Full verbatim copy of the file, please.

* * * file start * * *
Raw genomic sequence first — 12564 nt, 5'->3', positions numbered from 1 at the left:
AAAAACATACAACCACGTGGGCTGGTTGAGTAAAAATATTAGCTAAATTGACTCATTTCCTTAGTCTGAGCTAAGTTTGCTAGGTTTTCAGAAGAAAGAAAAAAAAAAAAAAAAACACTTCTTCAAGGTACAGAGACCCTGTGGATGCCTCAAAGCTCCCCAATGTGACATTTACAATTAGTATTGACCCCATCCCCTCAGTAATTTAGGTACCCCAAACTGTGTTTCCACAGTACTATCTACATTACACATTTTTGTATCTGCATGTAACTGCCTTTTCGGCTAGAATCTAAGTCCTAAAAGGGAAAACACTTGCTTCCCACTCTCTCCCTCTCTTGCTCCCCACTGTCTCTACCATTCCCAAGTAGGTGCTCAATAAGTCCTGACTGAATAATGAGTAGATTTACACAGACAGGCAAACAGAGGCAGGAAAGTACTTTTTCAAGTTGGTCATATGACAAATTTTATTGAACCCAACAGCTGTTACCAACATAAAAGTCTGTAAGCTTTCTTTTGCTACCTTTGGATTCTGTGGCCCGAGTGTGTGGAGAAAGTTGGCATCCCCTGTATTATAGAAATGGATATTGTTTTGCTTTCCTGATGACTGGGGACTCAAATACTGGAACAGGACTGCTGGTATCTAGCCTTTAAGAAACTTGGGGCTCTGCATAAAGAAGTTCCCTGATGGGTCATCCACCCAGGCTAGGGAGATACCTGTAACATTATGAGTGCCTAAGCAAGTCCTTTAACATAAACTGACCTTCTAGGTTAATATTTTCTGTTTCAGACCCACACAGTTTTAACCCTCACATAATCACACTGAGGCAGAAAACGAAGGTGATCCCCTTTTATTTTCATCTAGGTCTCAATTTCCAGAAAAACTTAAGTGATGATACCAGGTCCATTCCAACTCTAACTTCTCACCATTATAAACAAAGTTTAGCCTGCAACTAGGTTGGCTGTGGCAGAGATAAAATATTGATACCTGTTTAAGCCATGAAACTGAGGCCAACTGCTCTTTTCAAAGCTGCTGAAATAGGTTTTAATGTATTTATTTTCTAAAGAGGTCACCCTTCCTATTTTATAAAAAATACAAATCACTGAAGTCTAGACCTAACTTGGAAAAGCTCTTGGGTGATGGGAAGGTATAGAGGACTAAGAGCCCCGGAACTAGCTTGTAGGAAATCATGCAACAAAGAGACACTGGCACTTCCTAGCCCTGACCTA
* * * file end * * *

Raw genomic sequence first — 12564 nt, 5'->3', positions numbered from 1 at the left:
AAAAACATACAACCACGTGGGCTGGTTGAGTAAAAATATTAGCTAAATTGACTCATTTCCTTAGTCTGAGCTAAGTTTGCTAGGTTTTCAGAAGAAAGAAAAAAAAAAAAAAAAACACTTCTTCAAGGTACAGAGACCCTGTGGATGCCTCAAAGCTCCCCAATGTGACATTTACAATTAGTATTGACCCCATCCCCTCAGTAATTTAGGTACCCCAAACTGTGTTTCCACAGTACTATCTACATTACACATTTTTGTATCTGCATGTAACTGCCTTTTCGGCTAGAATCTAAGTCCTAAAAGGGAAAACACTTGCTTCCCACTCTCTCCCTCTCTTGCTCCCCACTGTCTCTACCATTCCCAAGTAGGTGCTCAATAAGTCCTGACTGAATAATGAGTAGATTTACACAGACAGGCAAACAGAGGCAGGAAAGTACTTTTTCAAGTTGGTCATATGACAAATTTTATTGAACCCAACAGCTGTTACCAACATAAAAGTCTGTAAGCTTTCTTTTGCTACCTTTGGATTCTGTGGCCCGAGTGTGTGGAGAAAGTTGGCATCCCCTGTATTATAGAAATGGATATTGTTTTGCTTTCCTGATGACTGGGGACTCAAATACTGGAACAGGACTGCTGGTATCTAGCCTTTAAGAAACTTGGGGCTCTGCATAAAGAAGTTCCCTGATGGGTCATCCACCCAGGCTAGGGAGATACCTGTAACATTATGAGTGCCTAAGCAAGTCCTTTAACATAAACTGACCTTCTAGGTTAATATTTTCTGTTTCAGACCCACACAGTTTTAACCCTCACATAATCACACTGAGGCAGAAAACGAAGGTGATCCCCTTTTATTTTCATCTAGGTCTCAATTTCCAGAAAAACTTAAGTGATGATACCAGGTCCATTCCAACTCTAACTTCTCACCATTATAAACAAAGTTTAGCCTGCAACTAGGTTGGCTGTGGCAGAGATAAAATATTGATACCTGTTTAAGCCATGAAACTGAGGCCAACTGCTCTTTTCAAAGCTGCTGAAATAGGTTTTAATGTATTTATTTTCTAAAGAGGTCACCCTTCCTATTTTATAAAAAATACAAATCACTGAAGTCTAGACCTAACTTGGAAAAGCTCTTGGGTGATGGGAAGGTATAGAGGACTAAGAGCCCCGGAACTAGCTTGTAGGAAATCATGCAACAAAGAGACACTGGCACTTCCTAGCCCTGACCTA